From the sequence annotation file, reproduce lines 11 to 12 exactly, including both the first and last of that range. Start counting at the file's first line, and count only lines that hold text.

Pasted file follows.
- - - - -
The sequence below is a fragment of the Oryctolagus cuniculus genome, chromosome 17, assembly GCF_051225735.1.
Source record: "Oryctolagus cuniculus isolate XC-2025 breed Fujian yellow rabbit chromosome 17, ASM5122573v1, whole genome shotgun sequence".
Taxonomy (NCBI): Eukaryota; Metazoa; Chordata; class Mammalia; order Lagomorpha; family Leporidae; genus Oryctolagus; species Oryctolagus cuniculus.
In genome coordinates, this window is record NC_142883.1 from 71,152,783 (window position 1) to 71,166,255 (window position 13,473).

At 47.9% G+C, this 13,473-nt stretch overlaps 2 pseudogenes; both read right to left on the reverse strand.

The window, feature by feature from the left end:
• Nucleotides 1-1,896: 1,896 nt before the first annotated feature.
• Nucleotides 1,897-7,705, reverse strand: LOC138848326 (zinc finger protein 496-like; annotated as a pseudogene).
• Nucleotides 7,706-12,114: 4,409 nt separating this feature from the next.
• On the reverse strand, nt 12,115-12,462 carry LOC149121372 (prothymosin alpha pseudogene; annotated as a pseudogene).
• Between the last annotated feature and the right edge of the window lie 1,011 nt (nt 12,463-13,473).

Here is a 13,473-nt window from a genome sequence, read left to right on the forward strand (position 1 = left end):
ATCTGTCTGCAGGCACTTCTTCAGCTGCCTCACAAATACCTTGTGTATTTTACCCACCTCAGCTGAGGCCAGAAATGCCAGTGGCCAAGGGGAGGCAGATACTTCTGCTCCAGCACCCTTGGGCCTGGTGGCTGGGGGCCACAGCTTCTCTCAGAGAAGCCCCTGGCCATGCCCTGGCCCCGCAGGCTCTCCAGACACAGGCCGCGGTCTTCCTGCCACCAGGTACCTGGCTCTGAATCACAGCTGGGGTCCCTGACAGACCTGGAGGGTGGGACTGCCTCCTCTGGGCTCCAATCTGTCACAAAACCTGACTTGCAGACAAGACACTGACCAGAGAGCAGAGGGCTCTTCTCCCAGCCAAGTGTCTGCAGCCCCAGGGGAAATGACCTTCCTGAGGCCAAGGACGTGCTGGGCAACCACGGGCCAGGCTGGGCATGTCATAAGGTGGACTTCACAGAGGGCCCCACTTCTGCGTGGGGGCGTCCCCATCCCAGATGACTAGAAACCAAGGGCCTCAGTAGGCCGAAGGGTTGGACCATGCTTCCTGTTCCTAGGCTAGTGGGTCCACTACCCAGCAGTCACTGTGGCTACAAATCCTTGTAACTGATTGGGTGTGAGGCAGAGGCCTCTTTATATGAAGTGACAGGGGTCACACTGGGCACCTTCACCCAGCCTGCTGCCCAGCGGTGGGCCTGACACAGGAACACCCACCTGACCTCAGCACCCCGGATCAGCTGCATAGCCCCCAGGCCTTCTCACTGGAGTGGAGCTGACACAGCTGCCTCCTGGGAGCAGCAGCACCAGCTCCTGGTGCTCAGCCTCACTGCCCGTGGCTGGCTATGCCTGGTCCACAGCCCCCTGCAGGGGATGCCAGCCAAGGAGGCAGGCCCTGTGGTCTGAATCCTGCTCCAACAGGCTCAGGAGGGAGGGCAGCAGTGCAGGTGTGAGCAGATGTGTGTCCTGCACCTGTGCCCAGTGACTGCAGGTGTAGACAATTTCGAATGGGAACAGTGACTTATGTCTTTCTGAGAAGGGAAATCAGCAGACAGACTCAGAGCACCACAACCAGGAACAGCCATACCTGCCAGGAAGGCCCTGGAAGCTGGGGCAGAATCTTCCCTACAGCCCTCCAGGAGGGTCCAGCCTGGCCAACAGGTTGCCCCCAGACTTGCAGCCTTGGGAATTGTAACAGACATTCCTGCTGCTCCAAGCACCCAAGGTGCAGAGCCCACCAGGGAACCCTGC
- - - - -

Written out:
• Between the last annotated feature and the right edge of the window lie 1,011 nt (nt 12,463-13,473).

Here is a 13,473-nt window from a genome sequence, read left to right on the forward strand (position 1 = left end):